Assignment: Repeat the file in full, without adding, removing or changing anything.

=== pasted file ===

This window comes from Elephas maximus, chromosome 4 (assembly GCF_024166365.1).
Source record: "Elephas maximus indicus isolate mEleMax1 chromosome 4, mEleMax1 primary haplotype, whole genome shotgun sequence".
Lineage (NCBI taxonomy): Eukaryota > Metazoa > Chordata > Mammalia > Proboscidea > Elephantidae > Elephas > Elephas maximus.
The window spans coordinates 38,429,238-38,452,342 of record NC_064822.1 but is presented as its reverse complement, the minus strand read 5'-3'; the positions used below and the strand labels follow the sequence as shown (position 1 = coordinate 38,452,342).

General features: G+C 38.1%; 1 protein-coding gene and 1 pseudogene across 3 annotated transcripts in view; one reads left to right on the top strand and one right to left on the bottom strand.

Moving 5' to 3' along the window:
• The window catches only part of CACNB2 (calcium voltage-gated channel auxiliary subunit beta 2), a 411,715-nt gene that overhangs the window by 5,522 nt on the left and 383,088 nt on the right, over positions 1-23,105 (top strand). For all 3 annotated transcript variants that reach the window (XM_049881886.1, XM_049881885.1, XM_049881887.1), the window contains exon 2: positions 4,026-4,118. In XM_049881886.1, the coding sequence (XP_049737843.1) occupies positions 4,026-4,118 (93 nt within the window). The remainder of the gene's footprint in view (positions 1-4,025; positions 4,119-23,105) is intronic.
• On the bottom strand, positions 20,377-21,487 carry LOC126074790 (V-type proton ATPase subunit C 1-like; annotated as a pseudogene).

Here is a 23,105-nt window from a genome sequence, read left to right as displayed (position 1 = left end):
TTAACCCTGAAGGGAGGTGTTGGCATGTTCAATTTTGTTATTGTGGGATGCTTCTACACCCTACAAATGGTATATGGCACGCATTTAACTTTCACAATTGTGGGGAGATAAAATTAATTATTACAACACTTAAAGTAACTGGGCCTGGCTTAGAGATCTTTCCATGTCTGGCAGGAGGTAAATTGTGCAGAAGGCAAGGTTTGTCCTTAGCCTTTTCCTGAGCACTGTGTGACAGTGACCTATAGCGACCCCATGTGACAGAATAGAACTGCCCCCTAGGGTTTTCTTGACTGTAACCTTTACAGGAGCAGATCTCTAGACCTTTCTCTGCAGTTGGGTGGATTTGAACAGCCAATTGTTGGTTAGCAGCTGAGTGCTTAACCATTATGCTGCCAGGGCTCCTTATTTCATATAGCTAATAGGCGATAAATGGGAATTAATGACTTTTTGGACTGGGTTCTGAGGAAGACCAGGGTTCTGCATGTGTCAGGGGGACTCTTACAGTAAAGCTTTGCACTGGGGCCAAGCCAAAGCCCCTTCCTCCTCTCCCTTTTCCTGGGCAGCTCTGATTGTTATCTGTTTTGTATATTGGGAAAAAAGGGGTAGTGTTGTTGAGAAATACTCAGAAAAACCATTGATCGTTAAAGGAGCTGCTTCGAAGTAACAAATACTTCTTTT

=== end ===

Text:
This window comes from Elephas maximus, chromosome 4 (assembly GCF_024166365.1).
Source record: "Elephas maximus indicus isolate mEleMax1 chromosome 4, mEleMax1 primary haplotype, whole genome shotgun sequence".
Lineage (NCBI taxonomy): Eukaryota > Metazoa > Chordata > Mammalia > Proboscidea > Elephantidae > Elephas > Elephas maximus.
The window spans coordinates 38,429,238-38,452,342 of record NC_064822.1 but is presented as its reverse complement, the minus strand read 5'-3'; the positions used below and the strand labels follow the sequence as shown (position 1 = coordinate 38,452,342).

General features: G+C 38.1%; 1 protein-coding gene and 1 pseudogene across 3 annotated transcripts in view; one reads left to right on the top strand and one right to left on the bottom strand.

Moving 5' to 3' along the window:
• The window catches only part of CACNB2 (calcium voltage-gated channel auxiliary subunit beta 2), a 411,715-nt gene that overhangs the window by 5,522 nt on the left and 383,088 nt on the right, over positions 1-23,105 (top strand). For all 3 annotated transcript variants that reach the window (XM_049881886.1, XM_049881885.1, XM_049881887.1), the window contains exon 2: positions 4,026-4,118. In XM_049881886.1, the coding sequence (XP_049737843.1) occupies positions 4,026-4,118 (93 nt within the window). The remainder of the gene's footprint in view (positions 1-4,025; positions 4,119-23,105) is intronic.
• On the bottom strand, positions 20,377-21,487 carry LOC126074790 (V-type proton ATPase subunit C 1-like; annotated as a pseudogene).

Here is a 23,105-nt window from a genome sequence, read left to right as displayed (position 1 = left end):
TTAACCCTGAAGGGAGGTGTTGGCATGTTCAATTTTGTTATTGTGGGATGCTTCTACACCCTACAAATGGTATATGGCACGCATTTAACTTTCACAATTGTGGGGAGATAAAATTAATTATTACAACACTTAAAGTAACTGGGCCTGGCTTAGAGATCTTTCCATGTCTGGCAGGAGGTAAATTGTGCAGAAGGCAAGGTTTGTCCTTAGCCTTTTCCTGAGCACTGTGTGACAGTGACCTATAGCGACCCCATGTGACAGAATAGAACTGCCCCCTAGGGTTTTCTTGACTGTAACCTTTACAGGAGCAGATCTCTAGACCTTTCTCTGCAGTTGGGTGGATTTGAACAGCCAATTGTTGGTTAGCAGCTGAGTGCTTAACCATTATGCTGCCAGGGCTCCTTATTTCATATAGCTAATAGGCGATAAATGGGAATTAATGACTTTTTGGACTGGGTTCTGAGGAAGACCAGGGTTCTGCATGTGTCAGGGGGACTCTTACAGTAAAGCTTTGCACTGGGGCCAAGCCAAAGCCCCTTCCTCCTCTCCCTTTTCCTGGGCAGCTCTGATTGTTATCTGTTTTGTATATTGGGAAAAAAGGGGTAGTGTTGTTGAGAAATACTCAGAAAAACCATTGATCGTTAAAGGAGCTGCTTCGAAGTAACAAATACTTCTTTT